Saudi Arabia has invited project management firms to bid for work on three proposed major metro schemes, as it pushes ahead with plans to improve transport infrastructure in its major cities.

Project management companies have been invited to express interest and submit bids for various roles on planned metro projects in the Western Province cities of Jeddah, Mecca and Medina.

For the planned Jeddah metro scheme, Jeddah Metro Company received bids from three firms for the pre-project management office (PMO) contract on 17 March. The bidders are believed to have included the US’ Aecom and Louis Berger, and the Netherlands’ Arcadis. Jeddah Metro will have three major lines: Orange; Blue; and Green. The total length of the network is planned to be 152 kilometres with 92 stations. The Orange line will be 84km and is split into two parts, the Blue line 36km and the Green line 32km.

The metro forms part of Jeddah’s public transport masterplan, which also features an additional commuter rail line of 93km looping around the city, as well as a 48km tramway. About SR45bn ($12bn) has been budgeted for the public transport plans following a royal decree issued in March last year, although this budget will likely need to be increased.

Meanwhile, the Development Commission of Mecca and Mashaaer (DCOMM) has invited project management firms to submit expressions of interest (EoIs) for work on the Mecca metro scheme. The client is understood to be planning to tender two project management contracts. Mecca Metro is one element of a wider SR60bn transport programme for Mecca known as the Mecca Public Transport Programme (MPTP), which also includes a bus network.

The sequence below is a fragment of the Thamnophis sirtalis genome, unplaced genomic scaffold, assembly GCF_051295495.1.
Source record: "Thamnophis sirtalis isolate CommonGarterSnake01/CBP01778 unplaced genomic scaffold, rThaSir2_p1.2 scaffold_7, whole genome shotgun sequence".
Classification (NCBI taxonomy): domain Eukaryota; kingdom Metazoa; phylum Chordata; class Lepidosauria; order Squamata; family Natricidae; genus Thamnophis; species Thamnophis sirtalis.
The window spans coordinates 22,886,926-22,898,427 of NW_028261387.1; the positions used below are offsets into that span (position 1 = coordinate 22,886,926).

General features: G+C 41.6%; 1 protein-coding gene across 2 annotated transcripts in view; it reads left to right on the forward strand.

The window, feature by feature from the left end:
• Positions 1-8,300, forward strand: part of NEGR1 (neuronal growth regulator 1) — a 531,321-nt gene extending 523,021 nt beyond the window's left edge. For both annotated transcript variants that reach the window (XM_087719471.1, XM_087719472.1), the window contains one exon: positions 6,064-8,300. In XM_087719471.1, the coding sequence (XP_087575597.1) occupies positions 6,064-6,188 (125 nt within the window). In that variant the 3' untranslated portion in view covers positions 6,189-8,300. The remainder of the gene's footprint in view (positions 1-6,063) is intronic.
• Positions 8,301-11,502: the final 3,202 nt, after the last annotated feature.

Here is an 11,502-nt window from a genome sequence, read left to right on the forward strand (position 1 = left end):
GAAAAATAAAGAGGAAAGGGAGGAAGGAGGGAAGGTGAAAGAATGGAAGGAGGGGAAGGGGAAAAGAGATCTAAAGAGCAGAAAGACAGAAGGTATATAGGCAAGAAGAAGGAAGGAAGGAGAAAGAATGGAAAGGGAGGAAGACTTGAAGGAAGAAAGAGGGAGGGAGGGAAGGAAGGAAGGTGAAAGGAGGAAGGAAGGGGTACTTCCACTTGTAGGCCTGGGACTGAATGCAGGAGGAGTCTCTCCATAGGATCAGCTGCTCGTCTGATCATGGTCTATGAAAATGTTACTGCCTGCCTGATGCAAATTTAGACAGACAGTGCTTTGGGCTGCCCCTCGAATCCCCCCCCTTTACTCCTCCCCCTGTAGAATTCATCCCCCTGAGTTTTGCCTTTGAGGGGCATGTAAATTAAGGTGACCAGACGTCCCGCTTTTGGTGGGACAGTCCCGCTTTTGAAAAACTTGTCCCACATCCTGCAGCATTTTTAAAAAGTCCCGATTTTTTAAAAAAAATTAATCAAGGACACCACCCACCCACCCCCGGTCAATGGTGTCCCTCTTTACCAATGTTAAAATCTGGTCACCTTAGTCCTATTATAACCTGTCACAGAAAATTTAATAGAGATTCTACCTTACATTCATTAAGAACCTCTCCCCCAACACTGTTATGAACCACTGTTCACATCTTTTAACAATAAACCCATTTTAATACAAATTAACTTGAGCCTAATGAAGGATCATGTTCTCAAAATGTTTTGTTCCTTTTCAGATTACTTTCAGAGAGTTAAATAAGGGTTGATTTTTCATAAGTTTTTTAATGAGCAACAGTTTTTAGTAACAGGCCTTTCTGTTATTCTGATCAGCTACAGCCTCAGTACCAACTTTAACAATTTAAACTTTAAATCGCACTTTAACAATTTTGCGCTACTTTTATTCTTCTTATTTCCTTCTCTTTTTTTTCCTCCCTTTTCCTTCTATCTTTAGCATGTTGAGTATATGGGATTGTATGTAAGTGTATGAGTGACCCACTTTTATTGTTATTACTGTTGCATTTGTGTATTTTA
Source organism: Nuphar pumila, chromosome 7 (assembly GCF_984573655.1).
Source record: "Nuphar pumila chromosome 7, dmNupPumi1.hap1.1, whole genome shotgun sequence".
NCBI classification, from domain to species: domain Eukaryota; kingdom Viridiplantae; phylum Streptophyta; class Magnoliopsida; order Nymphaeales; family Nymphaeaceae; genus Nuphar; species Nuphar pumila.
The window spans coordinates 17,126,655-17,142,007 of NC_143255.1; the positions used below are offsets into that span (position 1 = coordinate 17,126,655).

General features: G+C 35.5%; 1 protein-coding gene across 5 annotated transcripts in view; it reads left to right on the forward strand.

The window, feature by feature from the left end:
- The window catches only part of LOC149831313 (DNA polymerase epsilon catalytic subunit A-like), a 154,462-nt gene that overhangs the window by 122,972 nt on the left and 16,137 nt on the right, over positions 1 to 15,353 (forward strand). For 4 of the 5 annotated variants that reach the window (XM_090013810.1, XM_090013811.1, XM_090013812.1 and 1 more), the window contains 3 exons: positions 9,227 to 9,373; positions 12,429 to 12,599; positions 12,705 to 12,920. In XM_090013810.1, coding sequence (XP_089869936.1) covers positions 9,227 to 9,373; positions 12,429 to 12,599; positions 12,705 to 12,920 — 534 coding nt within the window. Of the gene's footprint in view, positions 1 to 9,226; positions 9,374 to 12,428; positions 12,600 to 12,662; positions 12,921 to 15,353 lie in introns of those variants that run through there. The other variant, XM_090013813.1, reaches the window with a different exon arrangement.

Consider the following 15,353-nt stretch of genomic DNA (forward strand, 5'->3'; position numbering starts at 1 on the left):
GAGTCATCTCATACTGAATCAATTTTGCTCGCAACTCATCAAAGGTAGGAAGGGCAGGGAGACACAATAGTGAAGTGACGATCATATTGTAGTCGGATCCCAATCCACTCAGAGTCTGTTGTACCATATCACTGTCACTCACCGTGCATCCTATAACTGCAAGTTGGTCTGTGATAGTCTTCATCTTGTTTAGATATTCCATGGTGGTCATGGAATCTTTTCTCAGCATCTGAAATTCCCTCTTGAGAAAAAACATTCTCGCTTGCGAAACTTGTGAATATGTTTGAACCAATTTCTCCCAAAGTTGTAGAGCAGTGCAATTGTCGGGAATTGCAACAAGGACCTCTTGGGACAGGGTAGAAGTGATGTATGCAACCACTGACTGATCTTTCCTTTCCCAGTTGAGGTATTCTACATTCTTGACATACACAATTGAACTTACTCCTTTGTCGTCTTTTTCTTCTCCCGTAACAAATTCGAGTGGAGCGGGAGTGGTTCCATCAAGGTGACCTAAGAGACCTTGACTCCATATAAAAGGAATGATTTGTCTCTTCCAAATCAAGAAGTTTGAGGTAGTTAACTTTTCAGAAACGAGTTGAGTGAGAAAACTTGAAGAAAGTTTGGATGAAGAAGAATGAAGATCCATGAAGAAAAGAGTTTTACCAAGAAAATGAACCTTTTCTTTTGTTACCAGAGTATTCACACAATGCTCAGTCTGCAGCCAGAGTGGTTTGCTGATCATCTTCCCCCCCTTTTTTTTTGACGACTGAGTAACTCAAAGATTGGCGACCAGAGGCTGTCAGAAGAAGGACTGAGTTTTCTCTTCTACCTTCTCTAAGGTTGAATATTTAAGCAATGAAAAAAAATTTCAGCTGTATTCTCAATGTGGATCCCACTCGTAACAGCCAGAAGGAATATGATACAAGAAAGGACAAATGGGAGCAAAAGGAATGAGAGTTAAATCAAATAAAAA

In November 2013, contractors were invited to prequalify for the first phase of the construction of civil works for the Mecca rail scheme. In July last year, US firm Parsons Brinckerhoff won the $93.6m project management office (PMO) contract for the MPTP.

Project management firms recently submitted bids for work on the planned Medina metro project. The Medina Development Authority received proposals from project management firms on 18 March. Early estimates suggest the Medina scheme will cost at least $1bn to construct. In May 2013, a joint venture of Lebanon’s Khatib & Alami and Turkey’s Istanbul Ulasim was awarded a consultancy services deal for the proposed metro.

Medina Metro is being developed to help ease congestion in the holy city during the pilgrimage season. Each year, millions of hajj and umrah pilgrims travel to Medina to visit the Prophet’s Mosque. By 2040, annual visitor numbers are predicted to reach 8.6 million for hajj and 3.6 million for umrah. Medina is becoming increasingly busy, with the population of the city and surrounding suburbs expected to grow from 1.1 million currently to 2.6 million people by 2040.